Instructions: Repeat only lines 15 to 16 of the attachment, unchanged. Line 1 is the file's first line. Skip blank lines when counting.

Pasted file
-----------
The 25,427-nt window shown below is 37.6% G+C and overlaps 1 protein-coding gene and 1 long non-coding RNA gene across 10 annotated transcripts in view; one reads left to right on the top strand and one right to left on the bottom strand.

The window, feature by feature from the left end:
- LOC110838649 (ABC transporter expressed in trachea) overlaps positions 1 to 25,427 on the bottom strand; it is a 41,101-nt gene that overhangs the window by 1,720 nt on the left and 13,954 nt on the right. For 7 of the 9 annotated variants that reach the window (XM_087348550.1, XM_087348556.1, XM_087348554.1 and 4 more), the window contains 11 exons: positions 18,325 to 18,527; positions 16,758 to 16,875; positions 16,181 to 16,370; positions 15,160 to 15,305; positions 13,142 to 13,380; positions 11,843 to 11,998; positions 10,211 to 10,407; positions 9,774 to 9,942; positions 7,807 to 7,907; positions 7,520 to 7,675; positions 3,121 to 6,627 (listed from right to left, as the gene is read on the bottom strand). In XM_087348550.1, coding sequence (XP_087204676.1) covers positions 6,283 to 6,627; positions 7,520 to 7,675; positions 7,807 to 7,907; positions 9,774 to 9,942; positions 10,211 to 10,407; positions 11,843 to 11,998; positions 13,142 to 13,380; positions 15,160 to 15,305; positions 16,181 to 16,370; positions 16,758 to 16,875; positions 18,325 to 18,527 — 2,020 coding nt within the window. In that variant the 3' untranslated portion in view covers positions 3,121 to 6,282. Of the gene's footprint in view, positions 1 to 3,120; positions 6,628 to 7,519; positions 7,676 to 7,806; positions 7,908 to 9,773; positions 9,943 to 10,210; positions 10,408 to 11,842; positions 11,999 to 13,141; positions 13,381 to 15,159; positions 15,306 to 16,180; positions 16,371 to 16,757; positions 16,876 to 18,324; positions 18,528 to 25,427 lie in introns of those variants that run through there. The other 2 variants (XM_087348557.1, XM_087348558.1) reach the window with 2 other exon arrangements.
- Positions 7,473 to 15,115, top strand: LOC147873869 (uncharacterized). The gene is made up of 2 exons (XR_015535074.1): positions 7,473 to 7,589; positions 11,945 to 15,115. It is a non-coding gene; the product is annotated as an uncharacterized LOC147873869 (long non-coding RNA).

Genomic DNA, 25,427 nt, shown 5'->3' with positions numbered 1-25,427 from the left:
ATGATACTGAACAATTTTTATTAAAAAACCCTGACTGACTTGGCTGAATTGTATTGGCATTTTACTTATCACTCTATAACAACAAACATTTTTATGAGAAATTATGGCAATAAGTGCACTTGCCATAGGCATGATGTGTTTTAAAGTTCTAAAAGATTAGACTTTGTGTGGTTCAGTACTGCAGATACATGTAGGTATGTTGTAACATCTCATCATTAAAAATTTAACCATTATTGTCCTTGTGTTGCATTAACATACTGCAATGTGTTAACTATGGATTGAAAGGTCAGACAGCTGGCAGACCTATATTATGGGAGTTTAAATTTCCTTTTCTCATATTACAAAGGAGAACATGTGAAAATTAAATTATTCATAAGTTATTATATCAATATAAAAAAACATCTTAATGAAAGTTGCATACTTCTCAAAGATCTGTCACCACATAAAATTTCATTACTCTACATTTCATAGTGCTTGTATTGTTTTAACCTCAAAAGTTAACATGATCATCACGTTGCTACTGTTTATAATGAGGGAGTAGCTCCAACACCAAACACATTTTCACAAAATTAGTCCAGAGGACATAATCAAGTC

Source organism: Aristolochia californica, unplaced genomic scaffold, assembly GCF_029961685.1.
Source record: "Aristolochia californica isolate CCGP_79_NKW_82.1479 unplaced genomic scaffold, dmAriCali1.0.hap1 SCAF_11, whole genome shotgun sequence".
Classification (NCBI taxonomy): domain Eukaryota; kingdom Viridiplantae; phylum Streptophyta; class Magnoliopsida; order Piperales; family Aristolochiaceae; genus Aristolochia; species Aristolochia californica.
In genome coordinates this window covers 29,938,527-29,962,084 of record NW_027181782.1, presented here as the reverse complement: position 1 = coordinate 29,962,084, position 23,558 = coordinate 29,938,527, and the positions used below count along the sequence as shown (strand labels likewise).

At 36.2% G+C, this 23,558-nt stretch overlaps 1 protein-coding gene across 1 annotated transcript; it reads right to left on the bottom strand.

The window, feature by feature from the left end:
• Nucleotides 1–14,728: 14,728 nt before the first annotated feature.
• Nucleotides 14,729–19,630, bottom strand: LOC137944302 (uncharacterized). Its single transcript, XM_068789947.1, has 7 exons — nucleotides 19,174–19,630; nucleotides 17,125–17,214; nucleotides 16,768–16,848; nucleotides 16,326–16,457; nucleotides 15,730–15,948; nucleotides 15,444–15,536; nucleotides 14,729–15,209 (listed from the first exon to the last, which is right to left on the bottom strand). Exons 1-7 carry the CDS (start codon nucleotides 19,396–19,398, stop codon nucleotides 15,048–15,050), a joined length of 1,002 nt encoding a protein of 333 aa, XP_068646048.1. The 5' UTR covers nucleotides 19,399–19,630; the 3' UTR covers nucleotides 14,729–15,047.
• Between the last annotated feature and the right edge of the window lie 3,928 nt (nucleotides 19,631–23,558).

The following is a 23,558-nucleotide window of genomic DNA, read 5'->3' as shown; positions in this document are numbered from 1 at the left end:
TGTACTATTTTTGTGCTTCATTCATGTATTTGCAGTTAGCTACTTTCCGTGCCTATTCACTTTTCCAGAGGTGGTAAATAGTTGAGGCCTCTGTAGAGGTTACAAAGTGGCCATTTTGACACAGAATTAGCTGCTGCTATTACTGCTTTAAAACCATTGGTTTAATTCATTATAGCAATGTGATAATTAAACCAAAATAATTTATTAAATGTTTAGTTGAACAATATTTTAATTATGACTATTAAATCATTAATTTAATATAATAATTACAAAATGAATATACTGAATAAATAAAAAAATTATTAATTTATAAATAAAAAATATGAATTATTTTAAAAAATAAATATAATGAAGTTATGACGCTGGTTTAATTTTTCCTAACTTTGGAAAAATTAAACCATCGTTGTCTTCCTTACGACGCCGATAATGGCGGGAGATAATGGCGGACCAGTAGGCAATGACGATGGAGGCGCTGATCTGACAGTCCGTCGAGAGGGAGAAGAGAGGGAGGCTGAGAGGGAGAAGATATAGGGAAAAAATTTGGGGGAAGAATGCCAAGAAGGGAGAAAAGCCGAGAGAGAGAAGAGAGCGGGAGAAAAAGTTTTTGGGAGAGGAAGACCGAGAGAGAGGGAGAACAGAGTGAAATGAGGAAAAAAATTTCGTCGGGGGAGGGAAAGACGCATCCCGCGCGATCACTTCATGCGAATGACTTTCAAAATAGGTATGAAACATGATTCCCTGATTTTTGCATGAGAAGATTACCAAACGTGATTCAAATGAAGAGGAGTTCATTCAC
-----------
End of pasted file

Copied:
• Between the last annotated feature and the right edge of the window lie 3,928 nt (nucleotides 19,631–23,558).

The following is a 23,558-nucleotide window of genomic DNA, read 5'->3' as shown; positions in this document are numbered from 1 at the left end: